EDEN: Ideally, I'm looking for things that are new or notable. Meaning new shops, collections, lookbooks, etc. Or something that is really special. Are you a designer that was taught to sew by Anna Wintour? That would be notable! Are you making the first collection entirely from a new super fabric that changes color in the sun? That would new! Things that get people talking. I often get pitches that say hey we have a nice shop with nice things, which is wonderful and I try to keep them on my radar for product roundups or styling opportunities, but as a whole readers want something that either services them in some way (where to get the best sunglasses), or is juicy (who's dressing a celeb for the Oscars). If it's something you'd want to tell at a party, that's a good self-test if it could be a good story pitch. I keep my eyes and ears open constantly and am always at events and parties, asking questions, meeting new people. You have to be out in the world to maintain a beat, it's impossible otherwise. Additionally, I'm lucky to often be pitched great stories which makes me very grateful.
L&S: HOW FAR IN ADVANCE DO YOU WORK?
EDEN: For print issues we're about 3 months ahead when I'm picking the story and planning. So I plan my holiday gift guide in September in between trips to the river. It's a weird world. I'm picking clothing for my fashion features around that same time too which is always late July/August for fall fashion and late January/February for spring fashion. Blog pieces I typically need 2-3 weeks in advance. Our newsletter is bimonthly so it's nice to plan around that for digital content.
L&S: WHAT SHOULD BE INCLUDED WHEN DESIGNERS/BRANDS SEND PITCH IDEAS TO YOU?
EDEN: What makes their story notable, who is involved, where if it is an event, pictures, links to product or designers, and contact info. I often will open an email and then go hunting if it seems interesting, reading through the sites, looking at Instagram, and so on. The more there is for me to have access to, the better. Some marketers try and keep it vague in an effort to lure you in, and honestly this doesn't work because our time is too short to take chances. I had one guy email repeatedly with just the line, I have the story of a lifetime for you and then every time I pressed for more info he wouldn't give me any without agreeing to cover it. We passed.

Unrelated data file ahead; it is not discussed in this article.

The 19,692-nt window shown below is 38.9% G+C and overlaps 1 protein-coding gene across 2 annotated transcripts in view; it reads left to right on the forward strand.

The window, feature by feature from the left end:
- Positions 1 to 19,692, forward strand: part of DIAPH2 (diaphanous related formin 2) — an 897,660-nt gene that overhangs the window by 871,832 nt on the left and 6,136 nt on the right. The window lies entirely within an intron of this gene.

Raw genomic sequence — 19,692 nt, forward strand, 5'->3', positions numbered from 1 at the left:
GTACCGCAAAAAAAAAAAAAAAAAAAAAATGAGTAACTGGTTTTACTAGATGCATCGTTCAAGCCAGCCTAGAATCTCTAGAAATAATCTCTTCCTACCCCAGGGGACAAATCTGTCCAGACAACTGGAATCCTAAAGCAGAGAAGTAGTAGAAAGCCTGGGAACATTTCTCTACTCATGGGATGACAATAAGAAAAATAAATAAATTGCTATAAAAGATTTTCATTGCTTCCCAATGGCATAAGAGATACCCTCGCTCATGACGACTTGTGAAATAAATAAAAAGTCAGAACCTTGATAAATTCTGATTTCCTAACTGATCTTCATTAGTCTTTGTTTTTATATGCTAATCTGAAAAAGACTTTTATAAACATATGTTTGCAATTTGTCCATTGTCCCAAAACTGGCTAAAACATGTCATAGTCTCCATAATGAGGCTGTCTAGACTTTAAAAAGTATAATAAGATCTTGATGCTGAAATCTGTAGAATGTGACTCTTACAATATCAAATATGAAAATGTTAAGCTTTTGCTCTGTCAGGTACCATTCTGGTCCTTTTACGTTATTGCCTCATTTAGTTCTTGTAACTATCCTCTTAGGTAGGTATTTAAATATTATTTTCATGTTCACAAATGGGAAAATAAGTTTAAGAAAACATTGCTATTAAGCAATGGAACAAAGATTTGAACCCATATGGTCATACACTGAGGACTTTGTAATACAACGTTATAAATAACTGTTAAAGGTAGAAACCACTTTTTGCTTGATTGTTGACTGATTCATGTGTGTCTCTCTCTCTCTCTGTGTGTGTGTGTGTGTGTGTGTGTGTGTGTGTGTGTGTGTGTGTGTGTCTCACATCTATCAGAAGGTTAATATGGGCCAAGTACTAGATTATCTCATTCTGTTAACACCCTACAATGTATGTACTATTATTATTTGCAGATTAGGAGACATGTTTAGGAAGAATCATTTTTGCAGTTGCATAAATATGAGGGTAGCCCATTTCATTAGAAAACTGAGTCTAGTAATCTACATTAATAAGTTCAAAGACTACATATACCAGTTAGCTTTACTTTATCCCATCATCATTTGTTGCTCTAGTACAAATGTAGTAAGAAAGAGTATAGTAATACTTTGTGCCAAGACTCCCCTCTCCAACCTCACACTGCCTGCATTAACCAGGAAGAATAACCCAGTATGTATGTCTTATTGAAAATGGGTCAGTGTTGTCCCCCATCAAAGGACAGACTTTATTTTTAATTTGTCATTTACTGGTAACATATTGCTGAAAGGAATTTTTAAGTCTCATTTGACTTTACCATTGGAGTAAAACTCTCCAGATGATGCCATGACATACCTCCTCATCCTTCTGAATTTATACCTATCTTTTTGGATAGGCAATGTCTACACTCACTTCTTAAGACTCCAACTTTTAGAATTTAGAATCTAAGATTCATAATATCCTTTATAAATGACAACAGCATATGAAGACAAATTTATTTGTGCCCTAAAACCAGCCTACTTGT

L&S: WHAT SHOULD DESIGNERS DO IF YOU DON'T USE THEIR STORY? PITCH IT AGAIN AT A LATER TIME? TWEAK THE STORY?
EDEN: There are so many reasons we don't cover something. The answer most often is we don't have the space or time. We only print 12 issues a year and 3 of those are dedicated to fashion or holiday features, so that leaves 9 stories PER YEAR I can put someone in print. The odds are just difficult. And then for digital I am a one-woman department with many editorial duties, so beyond the 2 blogs a week I typically do, it all just comes down to if there is time to handle additional content. If it’s a really special idea, I would pitch it again. If it’s something like an event or new collection, I would only pitch if there is new additional information (new editorial photos, letting me know the event sold out in record time so you’ll be doing it again, things like that).
L&S: HOW SOON/OFTEN SHOULD SOMEONE FOLLOW UP WITH YOU AFTER SENDING AN INITAL PITCH?
EDEN: A week. Do not follow up with an editor the next day. They feel pestered.
L&S: WHAT DO YOU WISH MORE DESIGNERS/BRANDS KNEW ABOUT PITCHING THE MEDIA AND PITCHING STORIES TO YOU?
EDEN: Pitch a story that you would be excited to read. Do you want to read a story about a 10% off sale? It’s valid, but not the most exciting thing. I want things that are exciting, stories where things were hard or nearly fell apart, or where people came together and community triumphed. This is a hard world to compete for attention, so make your pitch something that you would want to tell at a dinner party or to friends. If it feels exciting to relay, that’s often the best pitch. If it gets you excited to tell it, I’ll be excited to tell it for you.